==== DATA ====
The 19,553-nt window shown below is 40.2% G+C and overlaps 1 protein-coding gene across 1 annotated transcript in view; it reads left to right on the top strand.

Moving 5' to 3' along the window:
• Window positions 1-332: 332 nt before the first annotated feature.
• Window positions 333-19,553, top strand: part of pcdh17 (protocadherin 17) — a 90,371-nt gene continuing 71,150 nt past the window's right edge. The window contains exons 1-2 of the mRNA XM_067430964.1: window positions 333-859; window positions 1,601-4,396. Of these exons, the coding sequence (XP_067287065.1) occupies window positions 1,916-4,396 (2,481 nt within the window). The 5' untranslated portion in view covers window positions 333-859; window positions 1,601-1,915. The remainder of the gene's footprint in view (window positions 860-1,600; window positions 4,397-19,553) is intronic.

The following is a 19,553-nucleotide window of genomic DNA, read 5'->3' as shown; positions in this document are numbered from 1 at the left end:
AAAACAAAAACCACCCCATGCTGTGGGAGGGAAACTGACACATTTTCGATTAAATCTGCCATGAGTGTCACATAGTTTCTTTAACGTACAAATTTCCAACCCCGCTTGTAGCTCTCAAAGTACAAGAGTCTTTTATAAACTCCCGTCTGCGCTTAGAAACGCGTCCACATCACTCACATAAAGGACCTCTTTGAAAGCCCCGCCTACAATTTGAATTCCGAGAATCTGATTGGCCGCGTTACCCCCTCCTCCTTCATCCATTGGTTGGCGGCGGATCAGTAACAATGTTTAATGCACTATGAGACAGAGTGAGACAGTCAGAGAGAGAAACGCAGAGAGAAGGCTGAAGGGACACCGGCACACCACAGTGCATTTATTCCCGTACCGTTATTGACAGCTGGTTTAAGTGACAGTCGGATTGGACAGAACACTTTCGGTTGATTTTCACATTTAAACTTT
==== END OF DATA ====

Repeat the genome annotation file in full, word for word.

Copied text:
The 19,553-nt window shown below is 40.2% G+C and overlaps 1 protein-coding gene across 1 annotated transcript in view; it reads left to right on the top strand.

Moving 5' to 3' along the window:
• Window positions 1-332: 332 nt before the first annotated feature.
• Window positions 333-19,553, top strand: part of pcdh17 (protocadherin 17) — a 90,371-nt gene continuing 71,150 nt past the window's right edge. The window contains exons 1-2 of the mRNA XM_067430964.1: window positions 333-859; window positions 1,601-4,396. Of these exons, the coding sequence (XP_067287065.1) occupies window positions 1,916-4,396 (2,481 nt within the window). The 5' untranslated portion in view covers window positions 333-859; window positions 1,601-1,915. The remainder of the gene's footprint in view (window positions 860-1,600; window positions 4,397-19,553) is intronic.

The following is a 19,553-nucleotide window of genomic DNA, read 5'->3' as shown; positions in this document are numbered from 1 at the left end:
AAAACAAAAACCACCCCATGCTGTGGGAGGGAAACTGACACATTTTCGATTAAATCTGCCATGAGTGTCACATAGTTTCTTTAACGTACAAATTTCCAACCCCGCTTGTAGCTCTCAAAGTACAAGAGTCTTTTATAAACTCCCGTCTGCGCTTAGAAACGCGTCCACATCACTCACATAAAGGACCTCTTTGAAAGCCCCGCCTACAATTTGAATTCCGAGAATCTGATTGGCCGCGTTACCCCCTCCTCCTTCATCCATTGGTTGGCGGCGGATCAGTAACAATGTTTAATGCACTATGAGACAGAGTGAGACAGTCAGAGAGAGAAACGCAGAGAGAAGGCTGAAGGGACACCGGCACACCACAGTGCATTTATTCCCGTACCGTTATTGACAGCTGGTTTAAGTGACAGTCGGATTGGACAGAACACTTTCGGTTGATTTTCACATTTAAACTTT